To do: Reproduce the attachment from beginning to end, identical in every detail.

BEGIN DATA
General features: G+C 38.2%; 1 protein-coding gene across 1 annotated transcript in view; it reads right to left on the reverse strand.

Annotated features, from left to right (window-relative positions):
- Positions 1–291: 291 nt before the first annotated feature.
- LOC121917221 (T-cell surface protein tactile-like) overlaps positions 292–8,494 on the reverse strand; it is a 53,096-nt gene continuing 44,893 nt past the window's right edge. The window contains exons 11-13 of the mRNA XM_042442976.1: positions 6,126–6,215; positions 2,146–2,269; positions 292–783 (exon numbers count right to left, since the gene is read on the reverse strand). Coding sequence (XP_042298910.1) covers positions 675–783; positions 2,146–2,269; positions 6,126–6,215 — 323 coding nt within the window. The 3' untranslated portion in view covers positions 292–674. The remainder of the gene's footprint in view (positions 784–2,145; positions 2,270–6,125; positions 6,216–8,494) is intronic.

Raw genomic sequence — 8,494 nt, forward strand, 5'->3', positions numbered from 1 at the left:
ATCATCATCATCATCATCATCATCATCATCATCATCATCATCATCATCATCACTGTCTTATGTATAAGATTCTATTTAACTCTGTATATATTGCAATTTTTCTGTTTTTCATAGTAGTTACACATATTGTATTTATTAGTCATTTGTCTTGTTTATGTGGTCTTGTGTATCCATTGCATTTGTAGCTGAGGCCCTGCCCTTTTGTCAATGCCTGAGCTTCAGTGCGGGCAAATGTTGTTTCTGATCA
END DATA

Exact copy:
General features: G+C 38.2%; 1 protein-coding gene across 1 annotated transcript in view; it reads right to left on the reverse strand.

Annotated features, from left to right (window-relative positions):
- Positions 1–291: 291 nt before the first annotated feature.
- LOC121917221 (T-cell surface protein tactile-like) overlaps positions 292–8,494 on the reverse strand; it is a 53,096-nt gene continuing 44,893 nt past the window's right edge. The window contains exons 11-13 of the mRNA XM_042442976.1: positions 6,126–6,215; positions 2,146–2,269; positions 292–783 (exon numbers count right to left, since the gene is read on the reverse strand). Coding sequence (XP_042298910.1) covers positions 675–783; positions 2,146–2,269; positions 6,126–6,215 — 323 coding nt within the window. The 3' untranslated portion in view covers positions 292–674. The remainder of the gene's footprint in view (positions 784–2,145; positions 2,270–6,125; positions 6,216–8,494) is intronic.

Raw genomic sequence — 8,494 nt, forward strand, 5'->3', positions numbered from 1 at the left:
ATCATCATCATCATCATCATCATCATCATCATCATCATCATCATCATCATCACTGTCTTATGTATAAGATTCTATTTAACTCTGTATATATTGCAATTTTTCTGTTTTTCATAGTAGTTACACATATTGTATTTATTAGTCATTTGTCTTGTTTATGTGGTCTTGTGTATCCATTGCATTTGTAGCTGAGGCCCTGCCCTTTTGTCAATGCCTGAGCTTCAGTGCGGGCAAATGTTGTTTCTGATCA